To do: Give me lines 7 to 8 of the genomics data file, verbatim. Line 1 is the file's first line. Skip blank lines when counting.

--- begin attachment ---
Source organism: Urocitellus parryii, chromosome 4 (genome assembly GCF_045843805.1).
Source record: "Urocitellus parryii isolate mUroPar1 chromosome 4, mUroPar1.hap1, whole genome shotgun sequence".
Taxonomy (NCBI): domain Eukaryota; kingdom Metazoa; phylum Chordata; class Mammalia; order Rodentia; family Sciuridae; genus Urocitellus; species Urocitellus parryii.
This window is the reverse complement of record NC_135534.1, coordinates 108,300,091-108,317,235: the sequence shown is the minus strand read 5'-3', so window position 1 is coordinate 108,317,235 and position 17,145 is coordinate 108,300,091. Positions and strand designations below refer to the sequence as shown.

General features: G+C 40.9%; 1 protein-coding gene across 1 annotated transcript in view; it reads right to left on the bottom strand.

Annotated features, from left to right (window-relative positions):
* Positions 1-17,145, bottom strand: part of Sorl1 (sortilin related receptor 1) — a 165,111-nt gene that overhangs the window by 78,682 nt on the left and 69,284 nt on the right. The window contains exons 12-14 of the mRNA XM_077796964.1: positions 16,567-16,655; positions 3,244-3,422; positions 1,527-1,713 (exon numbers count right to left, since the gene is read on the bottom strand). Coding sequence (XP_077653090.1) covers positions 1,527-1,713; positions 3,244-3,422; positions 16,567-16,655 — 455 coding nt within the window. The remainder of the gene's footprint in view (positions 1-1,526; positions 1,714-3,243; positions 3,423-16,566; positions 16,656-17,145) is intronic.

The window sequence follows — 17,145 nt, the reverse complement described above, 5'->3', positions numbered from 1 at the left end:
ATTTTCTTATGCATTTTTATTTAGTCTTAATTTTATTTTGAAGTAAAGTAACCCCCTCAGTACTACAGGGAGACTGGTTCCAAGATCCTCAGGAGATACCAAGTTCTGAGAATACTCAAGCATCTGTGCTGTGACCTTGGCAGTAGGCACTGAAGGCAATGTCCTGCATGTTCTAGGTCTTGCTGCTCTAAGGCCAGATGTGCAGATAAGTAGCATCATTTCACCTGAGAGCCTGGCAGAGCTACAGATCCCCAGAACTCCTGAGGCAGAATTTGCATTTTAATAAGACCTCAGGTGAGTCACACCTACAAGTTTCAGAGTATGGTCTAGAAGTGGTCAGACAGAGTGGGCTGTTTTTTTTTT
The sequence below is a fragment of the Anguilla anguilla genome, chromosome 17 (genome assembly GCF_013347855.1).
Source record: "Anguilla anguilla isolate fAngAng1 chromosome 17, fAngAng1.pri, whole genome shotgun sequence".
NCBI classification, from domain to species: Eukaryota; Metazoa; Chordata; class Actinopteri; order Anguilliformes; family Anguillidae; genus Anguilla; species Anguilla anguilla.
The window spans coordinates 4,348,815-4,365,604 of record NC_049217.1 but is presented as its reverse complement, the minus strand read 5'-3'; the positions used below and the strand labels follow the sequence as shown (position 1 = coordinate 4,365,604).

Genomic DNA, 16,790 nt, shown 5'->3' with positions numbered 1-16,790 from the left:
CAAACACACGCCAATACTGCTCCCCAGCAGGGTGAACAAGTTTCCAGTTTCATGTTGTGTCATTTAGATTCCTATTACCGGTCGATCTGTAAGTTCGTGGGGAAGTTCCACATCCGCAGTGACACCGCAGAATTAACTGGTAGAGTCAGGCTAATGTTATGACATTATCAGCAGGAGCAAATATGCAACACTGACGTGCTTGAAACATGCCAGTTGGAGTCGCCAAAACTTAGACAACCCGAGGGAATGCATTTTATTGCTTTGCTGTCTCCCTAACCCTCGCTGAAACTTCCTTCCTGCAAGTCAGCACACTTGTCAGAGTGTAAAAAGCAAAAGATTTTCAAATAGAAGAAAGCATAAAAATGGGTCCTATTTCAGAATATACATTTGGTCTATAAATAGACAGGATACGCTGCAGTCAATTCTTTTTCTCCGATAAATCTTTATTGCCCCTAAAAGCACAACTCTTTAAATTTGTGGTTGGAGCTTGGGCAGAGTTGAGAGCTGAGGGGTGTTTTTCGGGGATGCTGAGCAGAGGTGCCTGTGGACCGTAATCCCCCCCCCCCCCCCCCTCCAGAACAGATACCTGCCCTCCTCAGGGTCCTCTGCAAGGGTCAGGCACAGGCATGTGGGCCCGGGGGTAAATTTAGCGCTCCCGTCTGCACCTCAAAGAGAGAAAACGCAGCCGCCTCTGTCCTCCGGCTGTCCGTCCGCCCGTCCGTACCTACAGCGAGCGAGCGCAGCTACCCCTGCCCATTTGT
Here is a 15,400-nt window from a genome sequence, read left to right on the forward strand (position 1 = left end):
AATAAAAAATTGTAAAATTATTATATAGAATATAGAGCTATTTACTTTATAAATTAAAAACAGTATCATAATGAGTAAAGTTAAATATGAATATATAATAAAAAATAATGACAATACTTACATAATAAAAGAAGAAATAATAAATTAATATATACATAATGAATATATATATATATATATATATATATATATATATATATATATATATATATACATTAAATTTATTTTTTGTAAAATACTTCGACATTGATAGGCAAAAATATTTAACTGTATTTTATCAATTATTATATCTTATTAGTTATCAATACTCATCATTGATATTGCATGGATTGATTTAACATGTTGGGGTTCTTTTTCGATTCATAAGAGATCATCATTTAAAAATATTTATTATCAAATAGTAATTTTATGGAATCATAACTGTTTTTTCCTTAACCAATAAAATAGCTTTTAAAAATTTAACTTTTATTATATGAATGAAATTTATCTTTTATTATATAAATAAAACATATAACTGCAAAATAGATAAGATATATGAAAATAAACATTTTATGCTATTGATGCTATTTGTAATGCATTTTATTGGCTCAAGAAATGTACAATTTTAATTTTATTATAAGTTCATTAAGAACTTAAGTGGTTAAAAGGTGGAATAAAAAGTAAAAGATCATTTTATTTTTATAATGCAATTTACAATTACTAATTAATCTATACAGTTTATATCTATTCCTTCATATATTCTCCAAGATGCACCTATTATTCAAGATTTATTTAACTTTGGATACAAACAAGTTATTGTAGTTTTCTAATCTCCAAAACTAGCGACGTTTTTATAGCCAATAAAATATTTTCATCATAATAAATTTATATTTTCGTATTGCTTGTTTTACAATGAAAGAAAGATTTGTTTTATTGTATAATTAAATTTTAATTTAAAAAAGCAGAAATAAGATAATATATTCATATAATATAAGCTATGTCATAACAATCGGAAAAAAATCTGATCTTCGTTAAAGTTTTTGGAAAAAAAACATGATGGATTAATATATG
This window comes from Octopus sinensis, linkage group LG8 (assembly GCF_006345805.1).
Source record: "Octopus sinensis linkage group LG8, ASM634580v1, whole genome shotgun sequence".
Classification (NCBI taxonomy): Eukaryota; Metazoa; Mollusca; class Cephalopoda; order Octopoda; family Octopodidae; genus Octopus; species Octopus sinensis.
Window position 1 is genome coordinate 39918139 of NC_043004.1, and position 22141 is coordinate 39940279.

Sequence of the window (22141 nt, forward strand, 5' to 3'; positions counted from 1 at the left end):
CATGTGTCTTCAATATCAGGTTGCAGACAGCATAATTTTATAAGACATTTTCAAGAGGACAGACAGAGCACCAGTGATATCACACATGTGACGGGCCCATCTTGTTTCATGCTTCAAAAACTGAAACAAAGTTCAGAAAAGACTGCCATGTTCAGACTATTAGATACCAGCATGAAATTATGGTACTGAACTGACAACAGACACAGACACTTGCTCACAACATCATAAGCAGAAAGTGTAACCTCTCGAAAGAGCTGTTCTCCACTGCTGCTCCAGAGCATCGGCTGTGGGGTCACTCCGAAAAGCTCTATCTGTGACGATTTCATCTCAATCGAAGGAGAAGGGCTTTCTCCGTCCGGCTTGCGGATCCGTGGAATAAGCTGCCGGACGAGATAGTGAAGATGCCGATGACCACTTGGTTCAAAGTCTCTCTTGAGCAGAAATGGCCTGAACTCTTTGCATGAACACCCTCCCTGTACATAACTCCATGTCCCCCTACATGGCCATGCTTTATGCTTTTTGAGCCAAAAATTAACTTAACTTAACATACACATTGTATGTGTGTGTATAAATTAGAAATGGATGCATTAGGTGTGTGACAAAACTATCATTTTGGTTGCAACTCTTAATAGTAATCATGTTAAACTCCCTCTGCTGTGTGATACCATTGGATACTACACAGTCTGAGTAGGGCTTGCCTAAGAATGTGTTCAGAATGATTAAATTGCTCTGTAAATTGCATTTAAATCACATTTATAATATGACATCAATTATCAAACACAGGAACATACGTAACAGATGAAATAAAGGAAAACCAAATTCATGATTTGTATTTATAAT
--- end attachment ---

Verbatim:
* Positions 1-17,145, bottom strand: part of Sorl1 (sortilin related receptor 1) — a 165,111-nt gene that overhangs the window by 78,682 nt on the left and 69,284 nt on the right. The window contains exons 12-14 of the mRNA XM_077796964.1: positions 16,567-16,655; positions 3,244-3,422; positions 1,527-1,713 (exon numbers count right to left, since the gene is read on the bottom strand). Coding sequence (XP_077653090.1) covers positions 1,527-1,713; positions 3,244-3,422; positions 16,567-16,655 — 455 coding nt within the window. The remainder of the gene's footprint in view (positions 1-1,526; positions 1,714-3,243; positions 3,423-16,566; positions 16,656-17,145) is intronic.

The window sequence follows — 17,145 nt, the reverse complement described above, 5'->3', positions numbered from 1 at the left end: